Science and technology go hand in hand. Research and exploration foster brilliant new inventions, while technological advancements revolutionize the way we learn about and understand the world around us. This has never been truer than in the field of space exploration, where only by creating more advanced, more highly evolved machinery have we been able to delve into the farthest depths of the universe. The latest addition to Earth’s fleet of sky searchers is the Owens Valley Long Wavelength Array (OV-LWA), a radio telescope array operating at the Owens Valley Radio Observatory in California. The new telescope, developed by the best and the brightest astronomers from Caltech, JPL, Harvard University, the University of New Mexico, Virginia Tech, and the Naval Research Laboratory, has the ability to simultaneously image the entire sky at radio wavelengths with unmatched speed.
Just to put into perspective the amazing feat that this new invention is accomplishing, here are some rough numbers on the project. It combines the observing power of more than 250 antennas spread out over a desert area spanning the length of roughly 450 football fields. When operating at full speed, it produces 25 terabytes of data every day, making it one of the most data-intensive telescopes in the known world. To put things further into perspective, it would take more than 5,000 DVDs to store one single day’s worth of collected data. It has its own supercomputer to deliver the data to a second computer cluster, the All-Sky Transient Monitor, using graphics processing units similar to those found in modern computer games.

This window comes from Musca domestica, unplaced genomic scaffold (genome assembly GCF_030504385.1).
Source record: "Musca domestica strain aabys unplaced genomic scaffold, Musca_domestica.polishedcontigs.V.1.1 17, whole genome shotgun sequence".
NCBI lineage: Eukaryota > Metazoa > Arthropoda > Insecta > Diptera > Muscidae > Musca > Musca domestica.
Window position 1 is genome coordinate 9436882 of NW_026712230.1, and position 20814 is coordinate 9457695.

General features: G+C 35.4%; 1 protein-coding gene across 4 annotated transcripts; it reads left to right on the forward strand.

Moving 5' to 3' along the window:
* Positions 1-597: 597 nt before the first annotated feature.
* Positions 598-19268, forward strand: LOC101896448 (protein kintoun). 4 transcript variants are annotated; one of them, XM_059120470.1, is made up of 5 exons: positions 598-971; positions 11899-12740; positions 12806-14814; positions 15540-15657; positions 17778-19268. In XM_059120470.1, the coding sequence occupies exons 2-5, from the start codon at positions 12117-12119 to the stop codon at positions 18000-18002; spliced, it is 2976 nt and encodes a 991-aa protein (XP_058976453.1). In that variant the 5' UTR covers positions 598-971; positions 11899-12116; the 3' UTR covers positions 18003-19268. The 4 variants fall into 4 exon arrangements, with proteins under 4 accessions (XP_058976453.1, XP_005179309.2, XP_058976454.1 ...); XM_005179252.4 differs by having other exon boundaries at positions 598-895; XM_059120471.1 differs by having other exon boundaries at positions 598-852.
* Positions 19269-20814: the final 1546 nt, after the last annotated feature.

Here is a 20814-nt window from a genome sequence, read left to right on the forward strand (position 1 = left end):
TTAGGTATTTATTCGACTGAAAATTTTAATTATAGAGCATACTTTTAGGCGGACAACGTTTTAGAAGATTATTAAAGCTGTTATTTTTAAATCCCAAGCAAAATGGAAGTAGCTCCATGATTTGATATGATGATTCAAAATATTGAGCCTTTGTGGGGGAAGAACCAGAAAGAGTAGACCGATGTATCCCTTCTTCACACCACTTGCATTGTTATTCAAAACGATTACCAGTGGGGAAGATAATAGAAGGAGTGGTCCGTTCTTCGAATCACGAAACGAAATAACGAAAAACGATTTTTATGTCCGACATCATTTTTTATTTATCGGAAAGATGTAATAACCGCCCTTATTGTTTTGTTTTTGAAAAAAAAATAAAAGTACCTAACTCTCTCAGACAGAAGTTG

Scientists are currently utilizing the array to study extrasolar space weather like auroras, which are essentially the interaction of nearby stars and their orbiting planets. Our Sun interacts with planets in our solar system in this way, which begs the question – do stars beyond our Sun have planets that they interact with similarly? And if so, what is their potential for harboring life? The Owens Valley array hopes to answer some of these questions by studying the strength of these planets’ magnetic fields, which were a critical factor in the development of life here on Earth. Additionally, it is hoped that the array will eventually be the key to unlocking some of the earliest secrets of our universe. As Gregg Hallinan, an assistant professor of astronomy at Caltech and OV-LWA’s principal investigator explains, “weak radiation from the early universe is obscured by the radio emission from our own galaxy, which is about a million times brighter than the signal itself”. Basically, there is a bright fog blocking our view that even the strongest, most innovative of telescopic inventions has not been able to breach. In the future, however, the array may be able to cut through this fog and actually detect traces of radio light from when the first stars and galaxies were born, providing answers about our universe that have until now been unreachable.
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